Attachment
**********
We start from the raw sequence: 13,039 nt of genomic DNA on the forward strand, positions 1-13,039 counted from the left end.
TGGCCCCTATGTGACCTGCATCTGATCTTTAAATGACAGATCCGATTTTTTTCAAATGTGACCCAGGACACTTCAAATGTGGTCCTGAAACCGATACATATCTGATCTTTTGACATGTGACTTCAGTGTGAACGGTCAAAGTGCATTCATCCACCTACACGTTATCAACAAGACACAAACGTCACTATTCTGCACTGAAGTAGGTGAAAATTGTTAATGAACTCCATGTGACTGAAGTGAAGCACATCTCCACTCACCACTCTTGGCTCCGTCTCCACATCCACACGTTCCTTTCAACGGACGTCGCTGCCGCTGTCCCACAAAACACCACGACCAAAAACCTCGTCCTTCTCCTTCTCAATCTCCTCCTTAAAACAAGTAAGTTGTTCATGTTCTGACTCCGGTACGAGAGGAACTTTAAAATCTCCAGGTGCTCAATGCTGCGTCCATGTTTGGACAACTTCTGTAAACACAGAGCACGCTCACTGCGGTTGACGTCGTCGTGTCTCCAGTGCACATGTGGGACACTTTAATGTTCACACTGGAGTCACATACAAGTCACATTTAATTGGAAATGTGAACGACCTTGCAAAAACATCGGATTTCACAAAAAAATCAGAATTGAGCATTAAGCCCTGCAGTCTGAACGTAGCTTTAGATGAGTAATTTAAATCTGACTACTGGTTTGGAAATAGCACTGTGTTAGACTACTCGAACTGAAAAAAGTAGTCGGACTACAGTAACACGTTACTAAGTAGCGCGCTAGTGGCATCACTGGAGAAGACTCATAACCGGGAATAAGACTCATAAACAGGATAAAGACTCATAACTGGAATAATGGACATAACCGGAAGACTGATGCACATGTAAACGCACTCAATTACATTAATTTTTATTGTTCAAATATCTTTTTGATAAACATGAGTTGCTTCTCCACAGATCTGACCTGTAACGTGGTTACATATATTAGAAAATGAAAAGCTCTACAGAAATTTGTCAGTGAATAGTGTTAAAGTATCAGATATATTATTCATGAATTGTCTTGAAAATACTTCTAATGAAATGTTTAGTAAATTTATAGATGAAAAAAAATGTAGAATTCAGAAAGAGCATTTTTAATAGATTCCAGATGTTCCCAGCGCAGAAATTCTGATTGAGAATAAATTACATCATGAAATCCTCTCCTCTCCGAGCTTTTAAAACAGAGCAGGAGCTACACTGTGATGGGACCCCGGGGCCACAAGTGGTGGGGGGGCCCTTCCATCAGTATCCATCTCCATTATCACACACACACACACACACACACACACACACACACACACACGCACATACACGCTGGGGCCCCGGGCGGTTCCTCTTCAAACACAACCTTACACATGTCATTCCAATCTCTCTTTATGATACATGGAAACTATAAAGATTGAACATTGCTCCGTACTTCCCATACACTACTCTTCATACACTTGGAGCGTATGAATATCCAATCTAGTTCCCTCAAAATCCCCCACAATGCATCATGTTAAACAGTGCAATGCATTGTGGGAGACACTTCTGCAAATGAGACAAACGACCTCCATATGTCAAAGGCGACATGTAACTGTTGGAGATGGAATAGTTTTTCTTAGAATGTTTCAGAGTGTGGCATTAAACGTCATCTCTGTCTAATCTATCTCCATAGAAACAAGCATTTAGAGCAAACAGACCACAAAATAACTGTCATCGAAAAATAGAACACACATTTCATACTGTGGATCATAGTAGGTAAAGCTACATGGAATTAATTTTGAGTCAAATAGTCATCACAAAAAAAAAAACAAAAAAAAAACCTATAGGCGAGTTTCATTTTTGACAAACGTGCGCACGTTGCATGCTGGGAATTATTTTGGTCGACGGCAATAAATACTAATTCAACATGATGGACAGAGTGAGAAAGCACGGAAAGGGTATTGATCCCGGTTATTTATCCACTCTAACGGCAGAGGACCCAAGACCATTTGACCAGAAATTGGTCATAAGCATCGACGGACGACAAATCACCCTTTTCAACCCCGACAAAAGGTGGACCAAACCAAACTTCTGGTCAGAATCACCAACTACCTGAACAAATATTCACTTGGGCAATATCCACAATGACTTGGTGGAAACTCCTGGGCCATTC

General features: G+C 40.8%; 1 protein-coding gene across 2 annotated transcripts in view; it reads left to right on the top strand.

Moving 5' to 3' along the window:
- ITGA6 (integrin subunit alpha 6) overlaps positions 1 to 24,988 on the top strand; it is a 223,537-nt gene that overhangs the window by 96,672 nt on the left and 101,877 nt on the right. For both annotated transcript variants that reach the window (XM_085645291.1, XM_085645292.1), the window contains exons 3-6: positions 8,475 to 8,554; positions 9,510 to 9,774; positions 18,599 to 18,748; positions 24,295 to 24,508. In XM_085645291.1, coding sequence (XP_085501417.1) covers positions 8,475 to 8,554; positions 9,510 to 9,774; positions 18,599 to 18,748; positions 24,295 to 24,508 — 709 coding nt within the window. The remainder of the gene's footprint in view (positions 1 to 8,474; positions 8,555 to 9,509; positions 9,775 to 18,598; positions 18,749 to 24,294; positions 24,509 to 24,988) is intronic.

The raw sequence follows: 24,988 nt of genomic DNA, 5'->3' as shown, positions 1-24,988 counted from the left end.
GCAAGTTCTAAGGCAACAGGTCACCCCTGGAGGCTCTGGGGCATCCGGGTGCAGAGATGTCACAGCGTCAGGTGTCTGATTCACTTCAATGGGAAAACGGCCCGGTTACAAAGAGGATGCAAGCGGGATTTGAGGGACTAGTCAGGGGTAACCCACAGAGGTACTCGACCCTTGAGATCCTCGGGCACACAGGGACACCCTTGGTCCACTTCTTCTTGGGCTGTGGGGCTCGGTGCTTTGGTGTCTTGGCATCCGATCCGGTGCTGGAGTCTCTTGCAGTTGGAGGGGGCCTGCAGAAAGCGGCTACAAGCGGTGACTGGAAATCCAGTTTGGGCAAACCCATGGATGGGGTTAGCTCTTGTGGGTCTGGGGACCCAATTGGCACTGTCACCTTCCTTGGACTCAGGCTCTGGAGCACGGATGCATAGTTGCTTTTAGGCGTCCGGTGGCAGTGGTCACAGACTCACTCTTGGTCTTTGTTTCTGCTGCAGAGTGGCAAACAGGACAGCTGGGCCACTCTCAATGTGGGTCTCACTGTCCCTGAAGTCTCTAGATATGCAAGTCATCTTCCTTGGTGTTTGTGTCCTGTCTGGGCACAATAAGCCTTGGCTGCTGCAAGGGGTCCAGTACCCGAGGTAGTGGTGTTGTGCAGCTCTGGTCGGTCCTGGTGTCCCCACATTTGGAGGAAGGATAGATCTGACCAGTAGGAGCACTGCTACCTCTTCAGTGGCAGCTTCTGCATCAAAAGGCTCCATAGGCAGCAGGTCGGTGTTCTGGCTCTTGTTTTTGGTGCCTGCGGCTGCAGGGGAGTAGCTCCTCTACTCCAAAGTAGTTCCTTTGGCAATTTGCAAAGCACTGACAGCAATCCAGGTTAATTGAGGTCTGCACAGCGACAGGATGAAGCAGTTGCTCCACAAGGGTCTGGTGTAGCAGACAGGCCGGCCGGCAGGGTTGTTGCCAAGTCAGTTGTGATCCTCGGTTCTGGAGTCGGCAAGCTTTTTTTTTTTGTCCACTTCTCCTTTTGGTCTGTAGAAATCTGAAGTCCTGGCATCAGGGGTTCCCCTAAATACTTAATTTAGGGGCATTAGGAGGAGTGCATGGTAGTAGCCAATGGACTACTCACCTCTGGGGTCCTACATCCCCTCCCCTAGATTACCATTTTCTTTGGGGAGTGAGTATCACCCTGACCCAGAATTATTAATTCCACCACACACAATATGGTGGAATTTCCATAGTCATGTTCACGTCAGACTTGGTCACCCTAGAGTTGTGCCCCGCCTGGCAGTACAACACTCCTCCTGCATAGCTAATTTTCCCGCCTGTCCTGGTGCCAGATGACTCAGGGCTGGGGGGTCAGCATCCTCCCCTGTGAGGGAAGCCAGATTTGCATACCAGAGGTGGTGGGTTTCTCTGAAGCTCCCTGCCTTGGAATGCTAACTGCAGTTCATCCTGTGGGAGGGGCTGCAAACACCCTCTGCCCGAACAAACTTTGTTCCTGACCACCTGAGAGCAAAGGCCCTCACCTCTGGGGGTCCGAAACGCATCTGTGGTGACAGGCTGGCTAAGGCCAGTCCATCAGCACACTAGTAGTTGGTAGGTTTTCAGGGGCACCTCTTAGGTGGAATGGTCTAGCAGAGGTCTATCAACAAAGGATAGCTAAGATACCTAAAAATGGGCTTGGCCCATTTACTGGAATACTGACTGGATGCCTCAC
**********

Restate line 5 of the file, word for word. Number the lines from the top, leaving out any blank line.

- ITGA6 (integrin subunit alpha 6) overlaps positions 1 to 24,988 on the top strand; it is a 223,537-nt gene that overhangs the window by 96,672 nt on the left and 101,877 nt on the right. For both annotated transcript variants that reach the window (XM_085645291.1, XM_085645292.1), the window contains exons 3-6: positions 8,475 to 8,554; positions 9,510 to 9,774; positions 18,599 to 18,748; positions 24,295 to 24,508. In XM_085645291.1, coding sequence (XP_085501417.1) covers positions 8,475 to 8,554; positions 9,510 to 9,774; positions 18,599 to 18,748; positions 24,295 to 24,508 — 709 coding nt within the window. The remainder of the gene's footprint in view (positions 1 to 8,474; positions 8,555 to 9,509; positions 9,775 to 18,598; positions 18,749 to 24,294; positions 24,509 to 24,988) is intronic.